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The Michigan Supreme court ruled yesterday that cities and towns could require patients and caregivers to get grow permits and require building inspections.  Below is the first page of their ruling and at the bottom is a link to the entire decision.   This is sure to be litigated further so it is not a immediate red flag, but something to be aware of...

 

DeRUITER v TOWNSHIP OF BYRON Docket No. 158311. Argued on application for leave to appeal October 3, 2019. Decided April 27, 2020. Christie DeRuiter, a registered qualifying medical marijuana patient and a registered primary caregiver to qualifying patients, brought an action in the Kent Circuit Court against Byron Township, alleging that the township’s zoning ordinance—which required that a primary caregiver obtain a permit before cultivating medical marijuana and that the caregiver cultivate the marijuana within a dwelling or garage in a residentially zoned area within the township as part of a regulated home occupation at a full-time residence—directly conflicted with and was therefore preempted by the Michigan Medical Marihuana Act (the MMMA), MCL 333.26421 et seq. DeRuiter cultivated marijuana in an enclosed, locked facility at a commercially zoned property she rented in the township; she did not obtain a permit from the township before cultivating the medical marijuana as a primary caregiver. At the township’s direction, DeRuiter’s landlord ordered her to stop cultivating medical marijuana at the property or face legal action. When the township attempted to enforce its zoning ordinance, DeRuiter filed the instant action, seeking a declaratory judgment regarding the ordinance’s legality; the township countersued, seeking a declaration that the ordinance did not conflict with the MMMA. Both parties moved for summary disposition, and the court, Paul J. Sullivan, J., granted summary disposition in favor of DeRuiter, holding that the ordinance directly conflicted with the MMMA and that it was therefore preempted by the act. The Court of Appeals, HOEKSTRA, P.J., and MURPHY and MARKEY, JJ., affirmed the trial court order, concluding that the MMMA preempted defendant’s home-occupation zoning ordinance because the ordinance directly conflicted with the MMMA by prohibiting what the MMMA permitted and because the ordinance improperly imposed regulations and penalties upon persons who engage in the MMMA-compliant medical use of marijuana. 325 Mich App 275 (2018). Byron Township applied for leave to appeal in the Supreme Court, which ordered and heard oral argument on whether to grant the application or take other action. 503 Mich 942 (2019). In a unanimous opinion by Justice BERNSTEIN, the Supreme Court, in lieu of granting leave to appeal, held:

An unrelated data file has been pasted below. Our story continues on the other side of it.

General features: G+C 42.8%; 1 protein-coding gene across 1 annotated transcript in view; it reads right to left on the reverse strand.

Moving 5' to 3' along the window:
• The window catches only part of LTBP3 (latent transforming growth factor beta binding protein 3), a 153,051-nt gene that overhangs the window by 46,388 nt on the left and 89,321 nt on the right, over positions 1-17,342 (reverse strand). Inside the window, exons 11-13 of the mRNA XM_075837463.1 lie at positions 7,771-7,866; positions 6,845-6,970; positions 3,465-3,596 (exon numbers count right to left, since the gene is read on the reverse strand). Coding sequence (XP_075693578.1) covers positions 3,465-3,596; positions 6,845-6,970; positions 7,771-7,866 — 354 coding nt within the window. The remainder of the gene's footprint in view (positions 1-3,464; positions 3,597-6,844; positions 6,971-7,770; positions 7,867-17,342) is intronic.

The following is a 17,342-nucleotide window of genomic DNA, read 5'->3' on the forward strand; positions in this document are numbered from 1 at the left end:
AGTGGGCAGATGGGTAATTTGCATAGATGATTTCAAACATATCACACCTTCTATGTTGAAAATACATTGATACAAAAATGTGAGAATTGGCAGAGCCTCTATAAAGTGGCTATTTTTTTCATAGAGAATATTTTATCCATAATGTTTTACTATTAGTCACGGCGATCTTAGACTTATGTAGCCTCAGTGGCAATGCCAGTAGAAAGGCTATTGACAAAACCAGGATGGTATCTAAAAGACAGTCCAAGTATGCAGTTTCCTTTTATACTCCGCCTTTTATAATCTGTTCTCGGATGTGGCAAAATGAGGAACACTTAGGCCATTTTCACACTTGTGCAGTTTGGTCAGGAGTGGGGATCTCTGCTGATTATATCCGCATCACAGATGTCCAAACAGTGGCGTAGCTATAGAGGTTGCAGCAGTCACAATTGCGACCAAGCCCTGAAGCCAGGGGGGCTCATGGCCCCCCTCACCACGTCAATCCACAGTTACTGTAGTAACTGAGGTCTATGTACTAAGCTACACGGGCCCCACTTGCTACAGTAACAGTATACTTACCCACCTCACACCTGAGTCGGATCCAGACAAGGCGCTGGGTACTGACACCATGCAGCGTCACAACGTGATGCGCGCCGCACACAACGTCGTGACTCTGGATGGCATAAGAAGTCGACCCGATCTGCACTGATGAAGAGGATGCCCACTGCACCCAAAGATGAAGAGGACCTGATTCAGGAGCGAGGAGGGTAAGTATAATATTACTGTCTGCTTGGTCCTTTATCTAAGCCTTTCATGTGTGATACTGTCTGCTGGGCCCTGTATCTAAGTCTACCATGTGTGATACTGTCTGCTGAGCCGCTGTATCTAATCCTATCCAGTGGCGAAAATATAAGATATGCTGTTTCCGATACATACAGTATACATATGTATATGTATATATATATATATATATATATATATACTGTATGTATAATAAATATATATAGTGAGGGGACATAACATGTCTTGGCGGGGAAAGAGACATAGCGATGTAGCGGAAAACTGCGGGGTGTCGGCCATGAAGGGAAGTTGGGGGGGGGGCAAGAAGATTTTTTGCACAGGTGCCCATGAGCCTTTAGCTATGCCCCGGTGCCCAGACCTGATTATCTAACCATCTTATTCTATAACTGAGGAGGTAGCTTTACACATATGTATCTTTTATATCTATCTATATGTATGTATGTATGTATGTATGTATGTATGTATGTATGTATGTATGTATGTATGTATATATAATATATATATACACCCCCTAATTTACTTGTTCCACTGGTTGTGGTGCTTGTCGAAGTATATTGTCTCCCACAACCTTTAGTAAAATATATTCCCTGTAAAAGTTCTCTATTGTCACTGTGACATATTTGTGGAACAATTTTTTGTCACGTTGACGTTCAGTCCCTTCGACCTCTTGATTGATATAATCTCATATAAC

https://courts.michigan.gov/Courts/MichiganSupremeCourt/Clerks/Recent%20Opinions/19-20-Term-Opinions/158311.pdf

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The way I read it the renter was at odds with the property owner. Never a good thing especially with growing. No sense in trying to force a property owner into a situation they don't feel comfortable with EVEN IF you win in court. 

Landlords are people too. Put yourself in their shoes before you ever start down the road dealing with them. No one likes getting forced into a situation you didn't want in the first place. 

I watched on the news that tenants want to be able to skip their house payments because of covid19. What if your landlord has just a couple units for rent and they spent their life savings on them so they would have an income to support themselves? Always put yourself in the other person's shoes when thinking up ways to help yourself. It has to work for everyone or it's not sustainable.